With the Legislative session ending Thursday, a bill to expand the use of a powerful drug to reverse opioid overdoses is still waiting for a final vote on the Senate floor.
House Bill 277, sponsored by Rep. Terry H. McMillan, R-Las Cruces and the only physician serving in the Legislature, would allow for possession of an opioid antidote under a standing prescription order instead of mandating that drug users and family members have a direct consultation with a physician or a pharmacist.
The bill needs support from the full Senate before moving onto Gov. Susana Martinez for her signature. It unanimously passed the House Health and Judiciary committees and gained passage in the House with a 66-0 vote.
It also earned a unanimous do-pass recommendation from the Senate Judiciary Committee. It was set for consideration by the Senate on Tuesday, but the body did not get to the item before adjourning for committee work.
The Department of Health backs the measure and sees it as a way to vastly expand the use of naloxone, known by the trade name Narcan, to rural and underserved parts of the state.
Currently, there are no naloxone providers south of Albuquerque.
“The bill would allow DOH to register qualified partner organizations in Southern New Mexico and other underserved areas in order to ensure effective community-wide prevention of overdose deaths,” the health department wrote in a bill analysis.
“By providing greater access to opioid antagonists like naloxone, paired with education and information on opioid overdose prevention and naloxone administration, some of these disparities may be reduced,” the analysis states. “This is particularly important in rural areas with limited access to healthcare providers.”
New Mexico’s overdose death rate is among the highest in the United States and spiked 20 percent in 2014, with 547 fatalities. Half of those deaths are considered opioid related.
To combat the epidemic, the Department of Health distributed a total of 5,874 doses of naloxone, a 55 percent increase from 2013. In 2014 about 1,700 new people were trained in the use of naloxone kits.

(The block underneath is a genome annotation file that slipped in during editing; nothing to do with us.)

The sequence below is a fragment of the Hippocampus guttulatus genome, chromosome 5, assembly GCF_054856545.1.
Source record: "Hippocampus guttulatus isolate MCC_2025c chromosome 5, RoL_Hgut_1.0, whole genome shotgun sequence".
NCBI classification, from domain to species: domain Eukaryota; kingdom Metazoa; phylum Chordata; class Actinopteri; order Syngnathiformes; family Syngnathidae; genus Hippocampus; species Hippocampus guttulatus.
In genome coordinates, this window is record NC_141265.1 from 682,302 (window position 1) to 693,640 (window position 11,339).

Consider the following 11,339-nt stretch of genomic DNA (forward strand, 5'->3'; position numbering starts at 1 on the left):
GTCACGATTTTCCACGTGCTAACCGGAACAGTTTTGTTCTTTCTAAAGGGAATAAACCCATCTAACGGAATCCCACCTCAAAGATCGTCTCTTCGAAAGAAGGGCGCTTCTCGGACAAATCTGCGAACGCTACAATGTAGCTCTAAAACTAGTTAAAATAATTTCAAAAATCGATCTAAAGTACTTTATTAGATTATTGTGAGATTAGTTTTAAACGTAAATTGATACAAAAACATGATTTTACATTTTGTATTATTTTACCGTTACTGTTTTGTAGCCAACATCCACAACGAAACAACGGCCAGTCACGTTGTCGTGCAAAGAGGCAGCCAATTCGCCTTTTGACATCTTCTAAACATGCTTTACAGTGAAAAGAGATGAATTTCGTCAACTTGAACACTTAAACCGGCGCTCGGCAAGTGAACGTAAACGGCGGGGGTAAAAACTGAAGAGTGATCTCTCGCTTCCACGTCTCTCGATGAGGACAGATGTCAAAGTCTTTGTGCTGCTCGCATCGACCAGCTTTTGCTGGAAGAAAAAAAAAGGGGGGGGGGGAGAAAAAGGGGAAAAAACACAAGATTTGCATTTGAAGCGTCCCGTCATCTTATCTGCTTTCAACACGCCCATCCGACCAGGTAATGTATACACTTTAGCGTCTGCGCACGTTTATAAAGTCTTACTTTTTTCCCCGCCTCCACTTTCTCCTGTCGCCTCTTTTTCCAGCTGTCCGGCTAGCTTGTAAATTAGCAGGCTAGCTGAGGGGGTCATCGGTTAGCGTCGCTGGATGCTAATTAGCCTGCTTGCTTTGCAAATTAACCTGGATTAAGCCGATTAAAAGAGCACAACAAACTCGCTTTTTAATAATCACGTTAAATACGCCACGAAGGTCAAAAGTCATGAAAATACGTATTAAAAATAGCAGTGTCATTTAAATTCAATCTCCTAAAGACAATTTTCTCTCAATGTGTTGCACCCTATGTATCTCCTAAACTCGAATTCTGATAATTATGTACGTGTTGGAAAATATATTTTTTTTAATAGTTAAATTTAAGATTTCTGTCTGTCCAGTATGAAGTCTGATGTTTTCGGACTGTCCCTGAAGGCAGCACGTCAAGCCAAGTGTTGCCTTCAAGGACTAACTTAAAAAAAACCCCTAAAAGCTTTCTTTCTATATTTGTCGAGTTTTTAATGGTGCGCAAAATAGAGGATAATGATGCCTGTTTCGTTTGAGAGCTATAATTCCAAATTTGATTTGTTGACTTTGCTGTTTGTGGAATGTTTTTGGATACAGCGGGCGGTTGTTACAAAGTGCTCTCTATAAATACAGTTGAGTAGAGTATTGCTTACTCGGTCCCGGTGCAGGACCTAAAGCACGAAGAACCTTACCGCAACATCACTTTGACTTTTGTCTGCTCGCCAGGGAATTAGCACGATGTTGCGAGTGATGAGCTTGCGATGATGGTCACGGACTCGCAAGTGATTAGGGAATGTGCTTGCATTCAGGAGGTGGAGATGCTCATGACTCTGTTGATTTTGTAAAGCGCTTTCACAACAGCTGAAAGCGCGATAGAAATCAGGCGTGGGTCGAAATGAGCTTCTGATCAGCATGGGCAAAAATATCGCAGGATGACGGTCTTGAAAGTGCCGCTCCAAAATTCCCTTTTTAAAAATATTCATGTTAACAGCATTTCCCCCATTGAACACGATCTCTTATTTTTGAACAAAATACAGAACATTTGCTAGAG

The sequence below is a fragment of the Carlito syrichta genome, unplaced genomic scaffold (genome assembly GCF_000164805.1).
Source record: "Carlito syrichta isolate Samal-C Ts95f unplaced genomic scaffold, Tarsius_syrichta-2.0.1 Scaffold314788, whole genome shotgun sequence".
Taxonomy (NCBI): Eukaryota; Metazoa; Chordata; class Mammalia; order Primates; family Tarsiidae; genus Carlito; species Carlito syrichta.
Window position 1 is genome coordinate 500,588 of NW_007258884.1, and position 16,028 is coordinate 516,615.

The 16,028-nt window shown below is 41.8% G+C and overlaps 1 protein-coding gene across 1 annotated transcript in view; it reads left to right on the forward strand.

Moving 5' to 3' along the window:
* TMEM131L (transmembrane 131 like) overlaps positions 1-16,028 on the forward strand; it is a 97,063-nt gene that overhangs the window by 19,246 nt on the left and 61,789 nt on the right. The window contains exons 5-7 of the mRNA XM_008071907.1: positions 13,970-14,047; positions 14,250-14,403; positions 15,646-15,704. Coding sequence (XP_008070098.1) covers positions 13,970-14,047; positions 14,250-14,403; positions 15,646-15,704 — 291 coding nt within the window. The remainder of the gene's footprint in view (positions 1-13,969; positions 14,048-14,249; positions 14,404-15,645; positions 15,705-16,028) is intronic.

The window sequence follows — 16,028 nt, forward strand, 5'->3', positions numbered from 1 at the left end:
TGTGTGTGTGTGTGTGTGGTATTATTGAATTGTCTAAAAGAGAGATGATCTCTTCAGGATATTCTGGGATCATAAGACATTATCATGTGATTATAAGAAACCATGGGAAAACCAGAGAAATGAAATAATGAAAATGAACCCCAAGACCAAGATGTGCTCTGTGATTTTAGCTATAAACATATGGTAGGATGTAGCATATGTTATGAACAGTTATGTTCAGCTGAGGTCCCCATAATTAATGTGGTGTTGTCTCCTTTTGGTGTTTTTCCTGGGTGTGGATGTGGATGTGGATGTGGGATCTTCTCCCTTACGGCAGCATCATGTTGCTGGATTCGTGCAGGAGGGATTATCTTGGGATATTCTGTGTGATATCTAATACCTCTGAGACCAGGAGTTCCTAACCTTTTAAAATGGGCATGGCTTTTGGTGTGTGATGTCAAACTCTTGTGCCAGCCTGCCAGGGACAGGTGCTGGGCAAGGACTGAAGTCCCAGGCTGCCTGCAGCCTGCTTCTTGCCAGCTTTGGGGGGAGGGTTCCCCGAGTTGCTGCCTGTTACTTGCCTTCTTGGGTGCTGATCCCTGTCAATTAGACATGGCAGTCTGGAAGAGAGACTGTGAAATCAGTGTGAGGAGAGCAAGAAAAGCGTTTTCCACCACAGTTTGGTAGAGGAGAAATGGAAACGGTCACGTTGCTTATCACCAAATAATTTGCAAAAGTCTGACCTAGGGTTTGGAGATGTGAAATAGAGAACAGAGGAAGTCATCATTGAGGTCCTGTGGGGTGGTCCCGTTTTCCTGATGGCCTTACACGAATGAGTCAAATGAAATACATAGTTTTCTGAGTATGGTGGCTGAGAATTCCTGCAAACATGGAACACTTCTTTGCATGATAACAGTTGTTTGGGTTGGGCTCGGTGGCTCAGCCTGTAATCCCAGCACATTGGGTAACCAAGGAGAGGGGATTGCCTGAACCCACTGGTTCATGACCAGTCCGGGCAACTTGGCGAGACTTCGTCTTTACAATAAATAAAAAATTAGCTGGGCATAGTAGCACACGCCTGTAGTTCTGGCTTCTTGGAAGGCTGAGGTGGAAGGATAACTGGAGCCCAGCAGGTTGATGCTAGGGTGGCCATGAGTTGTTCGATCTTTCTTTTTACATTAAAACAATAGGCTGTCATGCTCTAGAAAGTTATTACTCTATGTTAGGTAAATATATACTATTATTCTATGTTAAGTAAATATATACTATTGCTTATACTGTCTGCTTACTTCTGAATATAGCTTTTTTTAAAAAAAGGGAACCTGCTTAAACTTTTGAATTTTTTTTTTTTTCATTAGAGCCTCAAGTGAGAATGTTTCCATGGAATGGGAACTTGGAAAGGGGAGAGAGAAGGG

But the program has been curbed in part because of an ambiguity in state law about who can distribute naloxone.
The change would not only help organizations such as homeless shelters and social-service agencies, but also law enforcement.
Increasingly, first-responders such as deputies with the Santa Fe Sheriff’s Department have been trained to administer naloxone to those with symptoms of an overdose. But it is unclear if first responders can leave a naloxone kit with a family member or friend of the overdose victim for later use.
HB 277 would clarify the ambiguity so any licensed prescriber can write a standing order so any trained staff or volunteer can distribute naloxone kits.
During the House hearing, McMillan emphasized that naloxone is safe and should be a a staple item in medicine cabinets.
Another bill aimed at providing for more overdose counseling by physicians failed Tuesday in the House Health Committee.
Senate Bill 100, sponsored by Sen. William P. Soules, D- Las Cruces, would have required health care providers prescribing opioid pain medicine for the first time to counsel patients about overdose risks and provide a prescription for naloxone, if appropriate.
Soules said the bill was voted down on a 5-5 vote because physicians were concerned about possible liability.
“There was a concern if a doctor failed to do this, lawyers would be lined up to sue,” he said. “It’s a simple thing that will help save lives and it got caught up in politics.”
Contact Bruce Krasnow at [email protected].